Defining mobile requirements will help in the decision-making process. Hauling a laptop to a coffee shop may not be as convenient as accessing company information from a tablet or a smartphone.
Some systems have mobile-specific interfaces geared to support the small screen of mobile devices, or are otherwise optimized for mobile computing, while others have native apps for specific devices.
Be sure that the mobile support you’d get is the mobile support you need to run your business wherever and whenever you need.
8. Communication is the key.
Email, invoices, and other forms of customer interaction should be of the highest importance. The main goal of CRM software is to improve communication (the human relationship) between customer and business.
Finding a way to effectively communicate and share with customers will help lower the incidences of customers “falling through the cracks,” and effective communication will generally cause customers to come back when they’re in need of future service.
9. Corporate buy-in?
It doesn’t matter how powerful the system is if staff can’t figure out how to use it. Digging into ease-of-use and looking specifically at the processes that will be done most frequently by the greatest number of people is key.
It’s always useful to pull some of the people who will actually use the system into the selection process. Including them in demos and trial periods of the systems will help you get input direct from the mouths of those who will need to use it daily. Pay special attention to those who aren’t particularly tech savvy.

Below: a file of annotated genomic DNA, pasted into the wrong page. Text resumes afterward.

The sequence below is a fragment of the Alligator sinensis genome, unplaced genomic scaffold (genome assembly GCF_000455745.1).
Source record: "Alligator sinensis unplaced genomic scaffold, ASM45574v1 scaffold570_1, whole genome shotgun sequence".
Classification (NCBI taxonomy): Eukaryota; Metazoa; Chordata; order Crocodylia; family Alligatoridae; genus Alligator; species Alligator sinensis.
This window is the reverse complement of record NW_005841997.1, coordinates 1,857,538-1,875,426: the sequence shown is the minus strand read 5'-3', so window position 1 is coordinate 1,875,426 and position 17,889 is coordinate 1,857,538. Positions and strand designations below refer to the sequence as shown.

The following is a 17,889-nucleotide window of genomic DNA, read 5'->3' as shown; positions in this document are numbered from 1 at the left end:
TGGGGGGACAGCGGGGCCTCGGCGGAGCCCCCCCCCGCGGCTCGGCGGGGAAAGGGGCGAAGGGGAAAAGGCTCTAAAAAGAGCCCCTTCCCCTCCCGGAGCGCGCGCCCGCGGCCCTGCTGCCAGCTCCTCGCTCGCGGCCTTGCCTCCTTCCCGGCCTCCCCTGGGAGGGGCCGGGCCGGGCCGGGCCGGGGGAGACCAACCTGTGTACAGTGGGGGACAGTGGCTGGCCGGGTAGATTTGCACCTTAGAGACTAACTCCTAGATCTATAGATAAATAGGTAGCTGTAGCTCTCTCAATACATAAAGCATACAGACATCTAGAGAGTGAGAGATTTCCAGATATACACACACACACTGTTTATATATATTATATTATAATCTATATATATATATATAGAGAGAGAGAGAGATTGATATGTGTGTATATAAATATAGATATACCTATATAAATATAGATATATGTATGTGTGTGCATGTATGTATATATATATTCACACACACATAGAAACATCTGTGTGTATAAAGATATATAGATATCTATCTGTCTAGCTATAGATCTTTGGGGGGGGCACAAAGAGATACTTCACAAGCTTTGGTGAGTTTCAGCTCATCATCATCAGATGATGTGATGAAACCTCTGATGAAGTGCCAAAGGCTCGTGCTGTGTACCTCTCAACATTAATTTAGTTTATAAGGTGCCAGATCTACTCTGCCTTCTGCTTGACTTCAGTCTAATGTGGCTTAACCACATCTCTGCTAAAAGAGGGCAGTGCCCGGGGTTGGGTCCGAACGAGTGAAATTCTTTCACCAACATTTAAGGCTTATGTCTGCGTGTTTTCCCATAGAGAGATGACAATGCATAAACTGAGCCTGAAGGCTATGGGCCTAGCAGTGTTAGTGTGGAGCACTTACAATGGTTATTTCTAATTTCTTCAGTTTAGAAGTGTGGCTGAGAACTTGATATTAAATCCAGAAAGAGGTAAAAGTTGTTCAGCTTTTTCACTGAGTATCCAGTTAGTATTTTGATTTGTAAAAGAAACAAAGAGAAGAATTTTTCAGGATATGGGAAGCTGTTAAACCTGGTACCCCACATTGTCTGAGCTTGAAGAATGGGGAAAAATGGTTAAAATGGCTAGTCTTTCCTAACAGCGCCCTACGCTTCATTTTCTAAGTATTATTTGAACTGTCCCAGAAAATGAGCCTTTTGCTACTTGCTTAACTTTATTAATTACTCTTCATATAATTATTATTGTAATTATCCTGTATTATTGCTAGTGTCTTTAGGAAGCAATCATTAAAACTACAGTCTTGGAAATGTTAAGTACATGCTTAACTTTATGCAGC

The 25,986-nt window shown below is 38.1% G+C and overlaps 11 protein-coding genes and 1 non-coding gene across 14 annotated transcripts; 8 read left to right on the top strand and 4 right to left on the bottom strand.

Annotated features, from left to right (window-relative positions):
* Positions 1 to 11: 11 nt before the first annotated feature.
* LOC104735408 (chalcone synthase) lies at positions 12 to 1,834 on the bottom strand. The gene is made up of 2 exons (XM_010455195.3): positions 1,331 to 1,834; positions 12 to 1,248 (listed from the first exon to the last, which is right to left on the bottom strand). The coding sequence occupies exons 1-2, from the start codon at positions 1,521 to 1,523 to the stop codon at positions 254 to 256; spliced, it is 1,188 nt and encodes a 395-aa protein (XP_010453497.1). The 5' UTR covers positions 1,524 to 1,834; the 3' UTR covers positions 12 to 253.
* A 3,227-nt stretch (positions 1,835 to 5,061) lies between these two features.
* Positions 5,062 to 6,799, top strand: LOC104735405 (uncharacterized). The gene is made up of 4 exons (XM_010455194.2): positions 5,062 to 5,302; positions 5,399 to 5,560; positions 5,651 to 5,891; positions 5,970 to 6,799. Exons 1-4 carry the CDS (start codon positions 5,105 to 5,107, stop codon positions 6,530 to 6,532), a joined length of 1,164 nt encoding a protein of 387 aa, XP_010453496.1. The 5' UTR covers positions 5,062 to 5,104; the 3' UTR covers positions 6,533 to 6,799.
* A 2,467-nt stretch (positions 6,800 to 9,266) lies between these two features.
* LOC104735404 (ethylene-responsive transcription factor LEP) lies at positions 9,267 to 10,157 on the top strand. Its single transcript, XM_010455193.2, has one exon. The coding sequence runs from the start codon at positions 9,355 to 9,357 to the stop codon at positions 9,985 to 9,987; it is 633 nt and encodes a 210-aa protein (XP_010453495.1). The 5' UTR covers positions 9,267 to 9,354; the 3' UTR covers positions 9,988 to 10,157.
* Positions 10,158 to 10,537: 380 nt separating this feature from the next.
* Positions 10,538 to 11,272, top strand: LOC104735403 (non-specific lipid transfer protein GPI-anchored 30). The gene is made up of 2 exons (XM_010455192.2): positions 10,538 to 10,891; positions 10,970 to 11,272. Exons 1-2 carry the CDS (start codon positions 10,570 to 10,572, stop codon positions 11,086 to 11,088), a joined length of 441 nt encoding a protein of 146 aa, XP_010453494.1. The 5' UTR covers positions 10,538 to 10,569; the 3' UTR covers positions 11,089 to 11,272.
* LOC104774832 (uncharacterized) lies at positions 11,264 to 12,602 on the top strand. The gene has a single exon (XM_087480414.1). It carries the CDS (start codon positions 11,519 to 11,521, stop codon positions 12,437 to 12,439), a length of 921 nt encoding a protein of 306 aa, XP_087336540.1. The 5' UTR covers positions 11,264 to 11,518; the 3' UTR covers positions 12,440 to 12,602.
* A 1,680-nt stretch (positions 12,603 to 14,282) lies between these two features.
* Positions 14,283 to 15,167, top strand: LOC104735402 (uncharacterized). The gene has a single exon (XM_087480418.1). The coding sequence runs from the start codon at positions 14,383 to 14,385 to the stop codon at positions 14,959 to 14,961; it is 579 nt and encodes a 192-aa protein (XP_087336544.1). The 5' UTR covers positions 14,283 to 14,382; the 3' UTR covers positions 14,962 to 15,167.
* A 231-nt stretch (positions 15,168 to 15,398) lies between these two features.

10. Who will support the package?
It isn’t just about how simple the system is. Some companies require intense training courses. Some free and open source systems end up costing more than a vendor supported system because the support is very specialized.
Often, companies end up hiring or training a specific office support person to deal with it. The other alternative is hiring an expensive consultant. Either way, think through how complicated it’s likely to be to find someone appropriate, both now and in the future.
Contractor CRM software is very appealing. Who wouldn’t want a low-cost means of tracking all their supporters in one place?
Each of the available options provides different strengths and weaknesses. Make sure you think through the processes that are most important to your organization, and choose the system that will work best to support them and all your other needs.
JobNimbus is a low-cost, easy to use, customizable solution for contractors. Support and training is absolutely free, and our technical support team is always on hand to show you what our CRM software can do for your business.